SANTIAGO — Walmart is seeking court orders for police protection in six cities in Chile. It’s pursuing this recourse after a third of its stores have been affected by riots and looting. Other businesses, big and small, might soon follow suit.
“Walmart Chile, the local subsidiary of the world’s largest company,” said that it had experienced “1,200 episodes of looting and fires at 128 of its approximately 400 stores” in Chile, and that “34 supermarkets had been set on fire, and 17 of them destroyed,” as reported by Reuters.
The company has now initiated court actions against Chile in six cities, Concepción, Temuco, Puerto Montt, Valdivia, Chillán, and Arica, reportedly saying the attacks on its stores have put its staff’s safety and jobs at risk, “gravely” affected its ability to operate in the country and caused it “enormous economic damage.” In Chile, the supermarkets Lider, Ekono, aCuenta and Express fall under the wings of Walmart.
In court documents submitted last week, Walmart Chile said, “The state of Chile has failed to fulfill its duty to guarantee public order and internal public security,” and that the state has “failed to protect its premises and staff with a ‘lack of timely reaction to evident vandalism.’ ”
The state is allegedly responsible because of the constitutional guarantees of the right to property and the freedom to develop an economic activity.
Walmart Chile also reportedly said that it had sought the protection orders under the Constitution to ensure its stores could continue supplying customers and would not seek reimbursement from the government for the damages.
More specifically, in a statement quoted by Diario Financiero, the company said, “Walmart Chile does not intend, nor has it intended, to hold the state responsible for the damage that occurred on its premises … on the contrary, the actions are intended to request the security that, due to the risk and danger in each case, was necessary … Therefore, as a company we must take the necessary protection measures, both physically and legally to ensure the operation of our premises and not disrupt the supply of basic goods to our customers. Therefore, Walmart Chile decided to request protection from the state, as a mechanism to meet that goal.”
In the actions, the company seeks police protection for 76 supermarkets:
- 29 in Concepción
- 16 in Temuco
- 16 in Puerto Montt
- 8 in Valdivia
- 6 in Chillán
- 1 in Arica
Walmart’s lawyer, Christian Fox Igualt, of Tomasello & Weitz, reportedly emphasized, “Bearing in mind the notoriety of the threat of new and serious effects on constitutional guarantees, my clients urgently require the necessary presence and deterrent and protective action of law enforcement and public security, to restore the rule of law, preventing such [damage as Walmart has suffered from being] repeated, an intervention that is urgent and that we request is decreed by means of the interposition of the present recourse of protection.”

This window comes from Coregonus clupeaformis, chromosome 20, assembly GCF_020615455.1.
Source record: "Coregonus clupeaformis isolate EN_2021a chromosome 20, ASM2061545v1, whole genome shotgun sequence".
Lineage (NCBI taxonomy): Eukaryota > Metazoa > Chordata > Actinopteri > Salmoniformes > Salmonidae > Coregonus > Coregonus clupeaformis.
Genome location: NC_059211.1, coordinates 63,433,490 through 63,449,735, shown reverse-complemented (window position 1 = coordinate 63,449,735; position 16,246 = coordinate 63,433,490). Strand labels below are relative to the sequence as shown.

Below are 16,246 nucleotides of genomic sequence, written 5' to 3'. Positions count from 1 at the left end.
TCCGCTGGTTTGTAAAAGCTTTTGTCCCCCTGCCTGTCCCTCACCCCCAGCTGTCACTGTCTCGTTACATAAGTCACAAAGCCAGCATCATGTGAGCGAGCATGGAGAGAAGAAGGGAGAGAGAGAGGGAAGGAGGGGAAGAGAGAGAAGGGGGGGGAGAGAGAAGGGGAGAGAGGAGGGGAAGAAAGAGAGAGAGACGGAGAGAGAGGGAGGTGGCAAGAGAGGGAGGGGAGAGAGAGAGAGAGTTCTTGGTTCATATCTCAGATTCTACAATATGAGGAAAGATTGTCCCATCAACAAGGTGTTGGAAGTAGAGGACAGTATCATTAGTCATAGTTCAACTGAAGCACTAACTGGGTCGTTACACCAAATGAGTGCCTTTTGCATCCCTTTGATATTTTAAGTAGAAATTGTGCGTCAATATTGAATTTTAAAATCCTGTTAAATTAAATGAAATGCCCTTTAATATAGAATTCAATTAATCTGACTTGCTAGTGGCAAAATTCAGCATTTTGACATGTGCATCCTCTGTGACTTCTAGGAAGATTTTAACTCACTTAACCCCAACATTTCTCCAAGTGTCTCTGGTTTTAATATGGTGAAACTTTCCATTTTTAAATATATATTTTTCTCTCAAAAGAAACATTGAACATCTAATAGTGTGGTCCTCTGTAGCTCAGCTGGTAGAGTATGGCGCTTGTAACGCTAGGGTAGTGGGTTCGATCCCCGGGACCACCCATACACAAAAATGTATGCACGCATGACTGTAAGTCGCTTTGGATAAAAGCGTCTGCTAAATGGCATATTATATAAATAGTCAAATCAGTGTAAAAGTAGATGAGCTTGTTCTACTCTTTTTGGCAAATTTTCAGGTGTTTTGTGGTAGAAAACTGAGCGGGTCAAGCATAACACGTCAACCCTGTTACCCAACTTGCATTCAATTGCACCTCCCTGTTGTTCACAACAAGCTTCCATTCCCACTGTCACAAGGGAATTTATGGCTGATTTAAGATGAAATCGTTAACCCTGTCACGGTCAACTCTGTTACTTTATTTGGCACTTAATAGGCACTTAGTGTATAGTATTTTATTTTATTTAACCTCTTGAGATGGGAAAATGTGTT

What Is a “Recurso de Protección”?
The action Walmart has filed in each case is a “recurso de protección”—protection recourse—under Chile’s Constitution.
The action is one that the Constitution grants to all “persons,” natural or legal (e.g., companies), who, as a result of arbitrary or illegal acts or omissions, suffer deprivation, disturbance, or threat to their constitutional rights and guarantees.
The rights as to which a recurso can be presented are described in article 20 of the Constitution, which in turn refers to specific rights listed in article 19, including the ones Walmart cites in support of its recursos: the right to property and the freedom to develop an economic activity.
The purpose of a recurso is to obtain a court order for all necessary measures to reestablish the violated right and ensure its protection.
The recurso is filed with the Court of Appeals in whose jurisdiction the act was committed or the omission caused by the violation was incurred.
The deadline to file is 30 calendar days after the occurrence of the act or threat that motivates the appeal or since the person became aware of the act or threat, a fact that must be accredited before the court.
Will Others Join Walmart?
The 30-day deadline could mean many more recursos are on the way. Indeed, Diario Financiero is reporting that Walmart’s decision to file recursos has ignited “government alerts” and that, according to senior sources from the Piñera administration, the issue worries the executive branch, especially the Interior Ministry, because this could be the beginning of a series of legal actions by large companies against the state and also of small and medium enterprises (SMEs), that will be watching Walmart’s cases to decide whether to pursue the same course.
Before Walmart, the Bar Association of Concepción had already filed recursos on behalf of small merchants there.